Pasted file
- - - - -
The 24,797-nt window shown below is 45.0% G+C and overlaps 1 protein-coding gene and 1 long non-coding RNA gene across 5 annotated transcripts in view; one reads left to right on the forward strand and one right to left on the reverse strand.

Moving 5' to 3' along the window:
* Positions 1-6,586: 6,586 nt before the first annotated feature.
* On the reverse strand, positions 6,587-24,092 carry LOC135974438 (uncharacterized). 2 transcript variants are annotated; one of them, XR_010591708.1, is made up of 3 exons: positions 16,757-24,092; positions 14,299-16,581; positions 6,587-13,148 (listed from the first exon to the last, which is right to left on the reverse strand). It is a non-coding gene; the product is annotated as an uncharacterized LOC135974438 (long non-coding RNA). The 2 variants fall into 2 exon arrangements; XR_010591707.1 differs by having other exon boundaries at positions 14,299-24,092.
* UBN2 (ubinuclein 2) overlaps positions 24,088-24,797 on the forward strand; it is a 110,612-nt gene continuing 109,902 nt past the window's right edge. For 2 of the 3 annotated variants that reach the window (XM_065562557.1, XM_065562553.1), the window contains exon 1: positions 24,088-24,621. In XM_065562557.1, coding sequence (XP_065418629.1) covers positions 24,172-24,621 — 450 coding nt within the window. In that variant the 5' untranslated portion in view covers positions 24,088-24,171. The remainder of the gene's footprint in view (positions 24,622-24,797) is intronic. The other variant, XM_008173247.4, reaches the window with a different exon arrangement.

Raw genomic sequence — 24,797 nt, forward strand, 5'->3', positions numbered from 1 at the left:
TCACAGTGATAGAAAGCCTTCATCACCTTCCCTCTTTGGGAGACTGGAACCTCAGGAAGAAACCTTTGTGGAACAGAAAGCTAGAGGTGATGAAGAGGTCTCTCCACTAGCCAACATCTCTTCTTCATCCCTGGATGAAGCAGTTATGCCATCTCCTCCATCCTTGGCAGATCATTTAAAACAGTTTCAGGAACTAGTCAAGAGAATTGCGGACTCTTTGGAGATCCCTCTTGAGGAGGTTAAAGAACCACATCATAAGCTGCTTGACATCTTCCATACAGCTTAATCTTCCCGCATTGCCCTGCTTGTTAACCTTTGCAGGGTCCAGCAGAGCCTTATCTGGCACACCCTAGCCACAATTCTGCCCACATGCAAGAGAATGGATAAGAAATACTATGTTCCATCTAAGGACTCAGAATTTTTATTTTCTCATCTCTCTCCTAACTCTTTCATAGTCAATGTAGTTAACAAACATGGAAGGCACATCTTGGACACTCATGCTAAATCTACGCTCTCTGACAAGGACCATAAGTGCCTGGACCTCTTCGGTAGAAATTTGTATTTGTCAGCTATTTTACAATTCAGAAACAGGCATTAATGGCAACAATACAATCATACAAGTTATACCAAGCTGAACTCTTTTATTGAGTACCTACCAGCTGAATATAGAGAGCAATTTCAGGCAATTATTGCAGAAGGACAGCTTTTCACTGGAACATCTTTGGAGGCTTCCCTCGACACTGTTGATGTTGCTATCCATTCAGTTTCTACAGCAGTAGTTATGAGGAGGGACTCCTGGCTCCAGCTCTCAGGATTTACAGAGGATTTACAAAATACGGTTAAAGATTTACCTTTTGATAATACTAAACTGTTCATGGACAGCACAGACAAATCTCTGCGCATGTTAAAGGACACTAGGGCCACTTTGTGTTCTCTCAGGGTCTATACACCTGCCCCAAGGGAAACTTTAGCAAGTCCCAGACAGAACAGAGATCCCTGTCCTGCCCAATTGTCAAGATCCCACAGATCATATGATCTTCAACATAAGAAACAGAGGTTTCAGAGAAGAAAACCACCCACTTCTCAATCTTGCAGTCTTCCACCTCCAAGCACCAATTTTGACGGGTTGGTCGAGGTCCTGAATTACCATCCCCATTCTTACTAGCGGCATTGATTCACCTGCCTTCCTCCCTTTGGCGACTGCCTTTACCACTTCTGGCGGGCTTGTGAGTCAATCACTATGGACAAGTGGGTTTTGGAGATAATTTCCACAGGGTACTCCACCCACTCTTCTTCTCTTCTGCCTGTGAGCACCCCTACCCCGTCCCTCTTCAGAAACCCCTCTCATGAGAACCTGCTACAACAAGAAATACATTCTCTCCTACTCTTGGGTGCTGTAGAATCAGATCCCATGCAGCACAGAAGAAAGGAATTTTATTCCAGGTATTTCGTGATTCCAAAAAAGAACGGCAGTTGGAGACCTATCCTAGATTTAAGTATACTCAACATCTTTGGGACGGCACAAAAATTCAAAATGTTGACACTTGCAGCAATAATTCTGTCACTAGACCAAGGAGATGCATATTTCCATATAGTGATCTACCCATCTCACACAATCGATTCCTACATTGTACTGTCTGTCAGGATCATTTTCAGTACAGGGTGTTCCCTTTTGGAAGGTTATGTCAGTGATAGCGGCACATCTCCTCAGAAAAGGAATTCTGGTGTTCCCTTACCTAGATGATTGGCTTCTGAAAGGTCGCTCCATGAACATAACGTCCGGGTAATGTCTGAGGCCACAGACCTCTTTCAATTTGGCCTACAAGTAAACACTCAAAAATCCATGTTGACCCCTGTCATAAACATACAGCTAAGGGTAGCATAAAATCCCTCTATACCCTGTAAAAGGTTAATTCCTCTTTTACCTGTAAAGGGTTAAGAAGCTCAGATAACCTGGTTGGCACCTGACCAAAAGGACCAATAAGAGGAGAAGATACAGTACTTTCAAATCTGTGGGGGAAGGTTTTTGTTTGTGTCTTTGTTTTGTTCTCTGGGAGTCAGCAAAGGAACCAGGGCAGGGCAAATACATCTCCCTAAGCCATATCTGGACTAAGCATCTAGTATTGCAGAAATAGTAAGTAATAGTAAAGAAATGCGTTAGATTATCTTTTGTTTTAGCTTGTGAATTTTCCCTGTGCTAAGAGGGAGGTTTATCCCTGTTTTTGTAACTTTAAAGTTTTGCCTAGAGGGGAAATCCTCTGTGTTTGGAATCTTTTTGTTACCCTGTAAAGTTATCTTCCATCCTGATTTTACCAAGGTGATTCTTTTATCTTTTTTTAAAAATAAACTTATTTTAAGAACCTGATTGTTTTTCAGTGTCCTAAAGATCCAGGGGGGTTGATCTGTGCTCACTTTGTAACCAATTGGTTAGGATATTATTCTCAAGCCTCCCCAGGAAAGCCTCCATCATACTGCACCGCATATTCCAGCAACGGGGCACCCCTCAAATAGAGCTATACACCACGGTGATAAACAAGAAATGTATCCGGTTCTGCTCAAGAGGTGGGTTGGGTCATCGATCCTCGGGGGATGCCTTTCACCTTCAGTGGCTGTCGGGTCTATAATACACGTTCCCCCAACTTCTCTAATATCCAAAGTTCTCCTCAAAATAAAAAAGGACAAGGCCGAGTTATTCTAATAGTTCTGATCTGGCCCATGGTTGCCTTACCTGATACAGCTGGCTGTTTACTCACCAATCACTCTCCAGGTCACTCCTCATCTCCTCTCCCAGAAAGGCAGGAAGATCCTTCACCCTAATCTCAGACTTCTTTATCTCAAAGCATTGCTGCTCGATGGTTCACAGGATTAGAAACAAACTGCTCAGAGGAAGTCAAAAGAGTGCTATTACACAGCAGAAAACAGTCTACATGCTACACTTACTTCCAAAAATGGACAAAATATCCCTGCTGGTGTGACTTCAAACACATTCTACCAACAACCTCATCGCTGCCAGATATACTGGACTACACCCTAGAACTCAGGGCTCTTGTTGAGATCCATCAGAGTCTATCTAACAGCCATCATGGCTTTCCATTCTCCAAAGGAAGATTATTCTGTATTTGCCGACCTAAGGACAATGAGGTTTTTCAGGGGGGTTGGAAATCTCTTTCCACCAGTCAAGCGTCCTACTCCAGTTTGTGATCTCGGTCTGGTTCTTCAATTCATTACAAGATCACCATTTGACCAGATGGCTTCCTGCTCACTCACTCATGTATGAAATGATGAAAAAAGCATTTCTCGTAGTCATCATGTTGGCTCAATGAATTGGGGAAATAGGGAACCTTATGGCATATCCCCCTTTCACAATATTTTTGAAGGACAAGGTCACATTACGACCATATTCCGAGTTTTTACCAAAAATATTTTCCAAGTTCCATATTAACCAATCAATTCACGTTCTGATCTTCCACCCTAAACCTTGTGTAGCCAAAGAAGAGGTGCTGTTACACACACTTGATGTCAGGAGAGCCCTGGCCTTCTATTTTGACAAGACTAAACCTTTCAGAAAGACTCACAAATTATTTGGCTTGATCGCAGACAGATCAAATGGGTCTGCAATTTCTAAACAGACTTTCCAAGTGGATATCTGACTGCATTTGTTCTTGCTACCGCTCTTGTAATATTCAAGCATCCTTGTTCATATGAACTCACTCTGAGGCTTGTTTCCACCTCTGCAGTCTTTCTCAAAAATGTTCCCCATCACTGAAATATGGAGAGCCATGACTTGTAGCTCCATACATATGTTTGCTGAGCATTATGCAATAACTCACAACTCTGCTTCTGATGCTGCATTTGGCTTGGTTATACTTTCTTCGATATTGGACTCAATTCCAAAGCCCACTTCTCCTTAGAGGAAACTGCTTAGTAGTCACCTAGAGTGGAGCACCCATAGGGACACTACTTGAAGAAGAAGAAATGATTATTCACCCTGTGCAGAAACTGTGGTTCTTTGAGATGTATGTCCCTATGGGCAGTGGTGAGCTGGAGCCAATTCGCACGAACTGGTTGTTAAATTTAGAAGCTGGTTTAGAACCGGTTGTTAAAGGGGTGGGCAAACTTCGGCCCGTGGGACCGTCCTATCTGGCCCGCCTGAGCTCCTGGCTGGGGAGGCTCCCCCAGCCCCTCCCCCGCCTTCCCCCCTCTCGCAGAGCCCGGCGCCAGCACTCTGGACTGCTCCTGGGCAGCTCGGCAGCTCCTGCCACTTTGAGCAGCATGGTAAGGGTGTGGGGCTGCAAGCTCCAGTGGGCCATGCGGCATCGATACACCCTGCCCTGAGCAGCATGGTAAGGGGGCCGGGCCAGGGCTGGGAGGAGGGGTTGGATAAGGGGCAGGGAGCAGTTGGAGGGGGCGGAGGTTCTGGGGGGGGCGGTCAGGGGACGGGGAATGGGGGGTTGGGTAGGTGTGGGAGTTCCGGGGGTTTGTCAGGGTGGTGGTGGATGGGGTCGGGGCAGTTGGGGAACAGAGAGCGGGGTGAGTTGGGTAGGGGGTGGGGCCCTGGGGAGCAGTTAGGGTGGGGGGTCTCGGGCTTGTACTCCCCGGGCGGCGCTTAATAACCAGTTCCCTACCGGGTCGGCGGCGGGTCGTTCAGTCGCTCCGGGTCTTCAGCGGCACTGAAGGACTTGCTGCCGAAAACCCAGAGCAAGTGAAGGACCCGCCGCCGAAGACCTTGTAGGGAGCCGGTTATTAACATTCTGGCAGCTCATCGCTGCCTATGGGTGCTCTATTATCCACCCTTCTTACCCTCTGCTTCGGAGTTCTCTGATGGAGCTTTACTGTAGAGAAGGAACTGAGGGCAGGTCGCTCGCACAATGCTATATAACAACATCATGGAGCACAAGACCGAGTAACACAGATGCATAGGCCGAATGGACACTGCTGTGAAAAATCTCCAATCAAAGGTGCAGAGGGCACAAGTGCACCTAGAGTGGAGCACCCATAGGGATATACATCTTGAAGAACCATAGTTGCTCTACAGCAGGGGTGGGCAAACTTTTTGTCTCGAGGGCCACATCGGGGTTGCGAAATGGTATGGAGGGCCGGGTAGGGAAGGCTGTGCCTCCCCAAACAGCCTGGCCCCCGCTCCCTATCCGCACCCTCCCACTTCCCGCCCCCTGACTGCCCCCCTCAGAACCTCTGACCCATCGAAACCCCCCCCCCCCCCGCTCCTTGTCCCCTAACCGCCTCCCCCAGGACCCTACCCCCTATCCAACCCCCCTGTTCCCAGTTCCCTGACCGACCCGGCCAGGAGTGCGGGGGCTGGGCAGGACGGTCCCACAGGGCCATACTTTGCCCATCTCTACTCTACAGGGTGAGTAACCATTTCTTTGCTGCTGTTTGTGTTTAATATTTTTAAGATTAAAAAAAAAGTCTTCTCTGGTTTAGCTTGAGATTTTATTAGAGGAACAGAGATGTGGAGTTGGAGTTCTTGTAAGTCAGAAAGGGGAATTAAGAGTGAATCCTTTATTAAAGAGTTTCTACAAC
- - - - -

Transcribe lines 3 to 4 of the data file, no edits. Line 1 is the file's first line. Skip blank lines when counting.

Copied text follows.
* Positions 1-6,586: 6,586 nt before the first annotated feature.
* On the reverse strand, positions 6,587-24,092 carry LOC135974438 (uncharacterized). 2 transcript variants are annotated; one of them, XR_010591708.1, is made up of 3 exons: positions 16,757-24,092; positions 14,299-16,581; positions 6,587-13,148 (listed from the first exon to the last, which is right to left on the reverse strand). It is a non-coding gene; the product is annotated as an uncharacterized LOC135974438 (long non-coding RNA). The 2 variants fall into 2 exon arrangements; XR_010591707.1 differs by having other exon boundaries at positions 14,299-24,092.